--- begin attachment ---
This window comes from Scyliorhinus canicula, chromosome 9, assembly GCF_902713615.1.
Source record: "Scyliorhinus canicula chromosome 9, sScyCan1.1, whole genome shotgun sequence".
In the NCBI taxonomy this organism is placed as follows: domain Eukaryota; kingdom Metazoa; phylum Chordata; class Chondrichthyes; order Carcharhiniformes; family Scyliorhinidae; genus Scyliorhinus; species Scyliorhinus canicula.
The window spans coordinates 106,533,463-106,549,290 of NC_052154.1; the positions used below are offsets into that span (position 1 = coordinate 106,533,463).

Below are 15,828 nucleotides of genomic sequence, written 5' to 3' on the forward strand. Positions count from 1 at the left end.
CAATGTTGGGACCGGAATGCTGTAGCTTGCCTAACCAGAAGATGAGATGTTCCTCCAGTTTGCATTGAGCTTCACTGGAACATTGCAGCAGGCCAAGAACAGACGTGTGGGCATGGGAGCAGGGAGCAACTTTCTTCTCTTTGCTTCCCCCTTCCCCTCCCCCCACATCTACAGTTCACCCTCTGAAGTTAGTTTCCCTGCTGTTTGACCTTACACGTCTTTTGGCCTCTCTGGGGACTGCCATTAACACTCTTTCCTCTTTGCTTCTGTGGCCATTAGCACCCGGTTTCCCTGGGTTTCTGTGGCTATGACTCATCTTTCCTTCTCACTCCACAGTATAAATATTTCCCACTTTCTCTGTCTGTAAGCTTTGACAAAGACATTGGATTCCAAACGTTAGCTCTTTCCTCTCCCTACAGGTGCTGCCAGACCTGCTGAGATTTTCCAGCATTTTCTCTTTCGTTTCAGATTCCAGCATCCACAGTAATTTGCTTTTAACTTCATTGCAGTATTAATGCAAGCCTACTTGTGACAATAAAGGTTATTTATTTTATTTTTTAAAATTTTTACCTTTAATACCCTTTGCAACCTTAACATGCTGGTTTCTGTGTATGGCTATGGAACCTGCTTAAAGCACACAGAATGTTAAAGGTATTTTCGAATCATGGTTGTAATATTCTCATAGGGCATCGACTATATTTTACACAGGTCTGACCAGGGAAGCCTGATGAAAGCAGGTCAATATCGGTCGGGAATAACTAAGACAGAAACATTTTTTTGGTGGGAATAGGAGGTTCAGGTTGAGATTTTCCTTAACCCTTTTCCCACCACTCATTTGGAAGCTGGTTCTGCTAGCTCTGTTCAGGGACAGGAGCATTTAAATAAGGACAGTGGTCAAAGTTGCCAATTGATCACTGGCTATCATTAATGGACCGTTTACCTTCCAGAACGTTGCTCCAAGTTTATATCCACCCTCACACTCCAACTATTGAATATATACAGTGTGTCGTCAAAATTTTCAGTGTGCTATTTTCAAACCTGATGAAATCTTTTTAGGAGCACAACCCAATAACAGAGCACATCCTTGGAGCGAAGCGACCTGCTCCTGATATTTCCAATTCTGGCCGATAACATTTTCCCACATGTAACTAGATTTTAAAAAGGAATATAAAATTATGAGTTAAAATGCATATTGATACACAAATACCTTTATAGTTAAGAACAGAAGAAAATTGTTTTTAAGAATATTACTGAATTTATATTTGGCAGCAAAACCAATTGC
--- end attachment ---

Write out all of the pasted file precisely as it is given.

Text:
This window comes from Scyliorhinus canicula, chromosome 9, assembly GCF_902713615.1.
Source record: "Scyliorhinus canicula chromosome 9, sScyCan1.1, whole genome shotgun sequence".
In the NCBI taxonomy this organism is placed as follows: domain Eukaryota; kingdom Metazoa; phylum Chordata; class Chondrichthyes; order Carcharhiniformes; family Scyliorhinidae; genus Scyliorhinus; species Scyliorhinus canicula.
The window spans coordinates 106,533,463-106,549,290 of NC_052154.1; the positions used below are offsets into that span (position 1 = coordinate 106,533,463).

Below are 15,828 nucleotides of genomic sequence, written 5' to 3' on the forward strand. Positions count from 1 at the left end.
CAATGTTGGGACCGGAATGCTGTAGCTTGCCTAACCAGAAGATGAGATGTTCCTCCAGTTTGCATTGAGCTTCACTGGAACATTGCAGCAGGCCAAGAACAGACGTGTGGGCATGGGAGCAGGGAGCAACTTTCTTCTCTTTGCTTCCCCCTTCCCCTCCCCCCACATCTACAGTTCACCCTCTGAAGTTAGTTTCCCTGCTGTTTGACCTTACACGTCTTTTGGCCTCTCTGGGGACTGCCATTAACACTCTTTCCTCTTTGCTTCTGTGGCCATTAGCACCCGGTTTCCCTGGGTTTCTGTGGCTATGACTCATCTTTCCTTCTCACTCCACAGTATAAATATTTCCCACTTTCTCTGTCTGTAAGCTTTGACAAAGACATTGGATTCCAAACGTTAGCTCTTTCCTCTCCCTACAGGTGCTGCCAGACCTGCTGAGATTTTCCAGCATTTTCTCTTTCGTTTCAGATTCCAGCATCCACAGTAATTTGCTTTTAACTTCATTGCAGTATTAATGCAAGCCTACTTGTGACAATAAAGGTTATTTATTTTATTTTTTAAAATTTTTACCTTTAATACCCTTTGCAACCTTAACATGCTGGTTTCTGTGTATGGCTATGGAACCTGCTTAAAGCACACAGAATGTTAAAGGTATTTTCGAATCATGGTTGTAATATTCTCATAGGGCATCGACTATATTTTACACAGGTCTGACCAGGGAAGCCTGATGAAAGCAGGTCAATATCGGTCGGGAATAACTAAGACAGAAACATTTTTTTGGTGGGAATAGGAGGTTCAGGTTGAGATTTTCCTTAACCCTTTTCCCACCACTCATTTGGAAGCTGGTTCTGCTAGCTCTGTTCAGGGACAGGAGCATTTAAATAAGGACAGTGGTCAAAGTTGCCAATTGATCACTGGCTATCATTAATGGACCGTTTACCTTCCAGAACGTTGCTCCAAGTTTATATCCACCCTCACACTCCAACTATTGAATATATACAGTGTGTCGTCAAAATTTTCAGTGTGCTATTTTCAAACCTGATGAAATCTTTTTAGGAGCACAACCCAATAACAGAGCACATCCTTGGAGCGAAGCGACCTGCTCCTGATATTTCCAATTCTGGCCGATAACATTTTCCCACATGTAACTAGATTTTAAAAAGGAATATAAAATTATGAGTTAAAATGCATATTGATACACAAATACCTTTATAGTTAAGAACAGAAGAAAATTGTTTTTAAGAATATTACTGAATTTATATTTGGCAGCAAAACCAATTGC